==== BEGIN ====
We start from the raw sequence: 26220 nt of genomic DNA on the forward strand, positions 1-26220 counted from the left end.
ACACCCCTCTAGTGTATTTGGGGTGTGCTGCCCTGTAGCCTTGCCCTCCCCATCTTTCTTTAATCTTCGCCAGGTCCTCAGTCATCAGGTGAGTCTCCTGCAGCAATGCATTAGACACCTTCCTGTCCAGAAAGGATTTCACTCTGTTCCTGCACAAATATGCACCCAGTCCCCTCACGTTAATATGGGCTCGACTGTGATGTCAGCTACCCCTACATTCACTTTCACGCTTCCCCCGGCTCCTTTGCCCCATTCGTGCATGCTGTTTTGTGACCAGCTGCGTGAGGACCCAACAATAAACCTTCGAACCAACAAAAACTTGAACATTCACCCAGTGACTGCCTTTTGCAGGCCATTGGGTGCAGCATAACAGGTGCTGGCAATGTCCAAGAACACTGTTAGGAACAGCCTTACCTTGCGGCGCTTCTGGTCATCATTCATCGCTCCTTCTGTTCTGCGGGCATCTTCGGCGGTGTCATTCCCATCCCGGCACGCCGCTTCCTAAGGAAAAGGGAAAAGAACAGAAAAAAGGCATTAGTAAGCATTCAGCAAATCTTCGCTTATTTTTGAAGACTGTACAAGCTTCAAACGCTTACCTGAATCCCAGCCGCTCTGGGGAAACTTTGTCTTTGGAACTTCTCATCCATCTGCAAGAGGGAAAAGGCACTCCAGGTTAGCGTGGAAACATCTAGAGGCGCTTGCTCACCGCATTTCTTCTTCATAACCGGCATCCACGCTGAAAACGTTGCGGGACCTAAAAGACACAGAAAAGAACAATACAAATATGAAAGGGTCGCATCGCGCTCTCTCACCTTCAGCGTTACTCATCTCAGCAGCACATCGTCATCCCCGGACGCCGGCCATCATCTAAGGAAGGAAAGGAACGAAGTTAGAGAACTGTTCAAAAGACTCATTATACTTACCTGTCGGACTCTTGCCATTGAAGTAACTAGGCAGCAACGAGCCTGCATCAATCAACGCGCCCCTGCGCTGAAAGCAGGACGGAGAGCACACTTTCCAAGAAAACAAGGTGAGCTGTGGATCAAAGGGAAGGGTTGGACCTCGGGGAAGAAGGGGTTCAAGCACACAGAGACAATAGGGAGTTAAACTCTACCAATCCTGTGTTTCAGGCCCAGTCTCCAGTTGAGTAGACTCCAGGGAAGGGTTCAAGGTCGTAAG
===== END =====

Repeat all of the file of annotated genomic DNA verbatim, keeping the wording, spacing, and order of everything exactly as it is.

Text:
We start from the raw sequence: 26220 nt of genomic DNA on the forward strand, positions 1-26220 counted from the left end.
ACACCCCTCTAGTGTATTTGGGGTGTGCTGCCCTGTAGCCTTGCCCTCCCCATCTTTCTTTAATCTTCGCCAGGTCCTCAGTCATCAGGTGAGTCTCCTGCAGCAATGCATTAGACACCTTCCTGTCCAGAAAGGATTTCACTCTGTTCCTGCACAAATATGCACCCAGTCCCCTCACGTTAATATGGGCTCGACTGTGATGTCAGCTACCCCTACATTCACTTTCACGCTTCCCCCGGCTCCTTTGCCCCATTCGTGCATGCTGTTTTGTGACCAGCTGCGTGAGGACCCAACAATAAACCTTCGAACCAACAAAAACTTGAACATTCACCCAGTGACTGCCTTTTGCAGGCCATTGGGTGCAGCATAACAGGTGCTGGCAATGTCCAAGAACACTGTTAGGAACAGCCTTACCTTGCGGCGCTTCTGGTCATCATTCATCGCTCCTTCTGTTCTGCGGGCATCTTCGGCGGTGTCATTCCCATCCCGGCACGCCGCTTCCTAAGGAAAAGGGAAAAGAACAGAAAAAAGGCATTAGTAAGCATTCAGCAAATCTTCGCTTATTTTTGAAGACTGTACAAGCTTCAAACGCTTACCTGAATCCCAGCCGCTCTGGGGAAACTTTGTCTTTGGAACTTCTCATCCATCTGCAAGAGGGAAAAGGCACTCCAGGTTAGCGTGGAAACATCTAGAGGCGCTTGCTCACCGCATTTCTTCTTCATAACCGGCATCCACGCTGAAAACGTTGCGGGACCTAAAAGACACAGAAAAGAACAATACAAATATGAAAGGGTCGCATCGCGCTCTCTCACCTTCAGCGTTACTCATCTCAGCAGCACATCGTCATCCCCGGACGCCGGCCATCATCTAAGGAAGGAAAGGAACGAAGTTAGAGAACTGTTCAAAAGACTCATTATACTTACCTGTCGGACTCTTGCCATTGAAGTAACTAGGCAGCAACGAGCCTGCATCAATCAACGCGCCCCTGCGCTGAAAGCAGGACGGAGAGCACACTTTCCAAGAAAACAAGGTGAGCTGTGGATCAAAGGGAAGGGTTGGACCTCGGGGAAGAAGGGGTTCAAGCACACAGAGACAATAGGGAGTTAAACTCTACCAATCCTGTGTTTCAGGCCCAGTCTCCAGTTGAGTAGACTCCAGGGAAGGGTTCAAGGTCGTAAG